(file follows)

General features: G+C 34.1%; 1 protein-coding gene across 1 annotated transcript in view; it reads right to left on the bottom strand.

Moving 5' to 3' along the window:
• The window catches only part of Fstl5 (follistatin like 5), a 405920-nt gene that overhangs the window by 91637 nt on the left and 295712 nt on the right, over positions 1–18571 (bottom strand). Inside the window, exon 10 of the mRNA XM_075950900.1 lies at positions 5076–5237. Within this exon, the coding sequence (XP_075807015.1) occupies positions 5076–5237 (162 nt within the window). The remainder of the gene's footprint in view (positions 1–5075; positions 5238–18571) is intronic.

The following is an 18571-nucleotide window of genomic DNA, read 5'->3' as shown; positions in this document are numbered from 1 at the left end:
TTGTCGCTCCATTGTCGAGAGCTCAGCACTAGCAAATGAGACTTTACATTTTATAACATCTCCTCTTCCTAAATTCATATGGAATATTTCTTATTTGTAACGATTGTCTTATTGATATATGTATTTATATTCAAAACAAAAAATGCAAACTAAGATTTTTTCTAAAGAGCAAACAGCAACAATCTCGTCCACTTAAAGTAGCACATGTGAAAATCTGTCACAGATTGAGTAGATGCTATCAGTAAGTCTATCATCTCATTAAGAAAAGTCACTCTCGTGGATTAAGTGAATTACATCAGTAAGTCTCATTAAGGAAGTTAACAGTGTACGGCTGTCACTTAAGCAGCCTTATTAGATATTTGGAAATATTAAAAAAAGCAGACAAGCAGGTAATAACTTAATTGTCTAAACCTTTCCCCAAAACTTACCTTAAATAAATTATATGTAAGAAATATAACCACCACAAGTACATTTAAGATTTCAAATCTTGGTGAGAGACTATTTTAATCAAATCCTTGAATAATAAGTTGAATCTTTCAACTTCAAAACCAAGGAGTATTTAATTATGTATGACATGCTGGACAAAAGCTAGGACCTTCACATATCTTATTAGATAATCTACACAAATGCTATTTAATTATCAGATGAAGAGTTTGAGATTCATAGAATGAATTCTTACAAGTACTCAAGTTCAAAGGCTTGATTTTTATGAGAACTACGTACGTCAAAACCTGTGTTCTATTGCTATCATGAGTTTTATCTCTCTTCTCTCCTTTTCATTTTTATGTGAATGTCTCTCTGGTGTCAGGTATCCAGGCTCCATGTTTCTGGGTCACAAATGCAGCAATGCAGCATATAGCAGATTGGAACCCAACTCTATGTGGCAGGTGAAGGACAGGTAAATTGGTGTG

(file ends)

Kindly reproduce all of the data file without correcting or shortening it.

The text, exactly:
General features: G+C 34.1%; 1 protein-coding gene across 1 annotated transcript in view; it reads right to left on the bottom strand.

Moving 5' to 3' along the window:
• The window catches only part of Fstl5 (follistatin like 5), a 405920-nt gene that overhangs the window by 91637 nt on the left and 295712 nt on the right, over positions 1–18571 (bottom strand). Inside the window, exon 10 of the mRNA XM_075950900.1 lies at positions 5076–5237. Within this exon, the coding sequence (XP_075807015.1) occupies positions 5076–5237 (162 nt within the window). The remainder of the gene's footprint in view (positions 1–5075; positions 5238–18571) is intronic.

The following is an 18571-nucleotide window of genomic DNA, read 5'->3' as shown; positions in this document are numbered from 1 at the left end:
TTGTCGCTCCATTGTCGAGAGCTCAGCACTAGCAAATGAGACTTTACATTTTATAACATCTCCTCTTCCTAAATTCATATGGAATATTTCTTATTTGTAACGATTGTCTTATTGATATATGTATTTATATTCAAAACAAAAAATGCAAACTAAGATTTTTTCTAAAGAGCAAACAGCAACAATCTCGTCCACTTAAAGTAGCACATGTGAAAATCTGTCACAGATTGAGTAGATGCTATCAGTAAGTCTATCATCTCATTAAGAAAAGTCACTCTCGTGGATTAAGTGAATTACATCAGTAAGTCTCATTAAGGAAGTTAACAGTGTACGGCTGTCACTTAAGCAGCCTTATTAGATATTTGGAAATATTAAAAAAAGCAGACAAGCAGGTAATAACTTAATTGTCTAAACCTTTCCCCAAAACTTACCTTAAATAAATTATATGTAAGAAATATAACCACCACAAGTACATTTAAGATTTCAAATCTTGGTGAGAGACTATTTTAATCAAATCCTTGAATAATAAGTTGAATCTTTCAACTTCAAAACCAAGGAGTATTTAATTATGTATGACATGCTGGACAAAAGCTAGGACCTTCACATATCTTATTAGATAATCTACACAAATGCTATTTAATTATCAGATGAAGAGTTTGAGATTCATAGAATGAATTCTTACAAGTACTCAAGTTCAAAGGCTTGATTTTTATGAGAACTACGTACGTCAAAACCTGTGTTCTATTGCTATCATGAGTTTTATCTCTCTTCTCTCCTTTTCATTTTTATGTGAATGTCTCTCTGGTGTCAGGTATCCAGGCTCCATGTTTCTGGGTCACAAATGCAGCAATGCAGCATATAGCAGATTGGAACCCAACTCTATGTGGCAGGTGAAGGACAGGTAAATTGGTGTG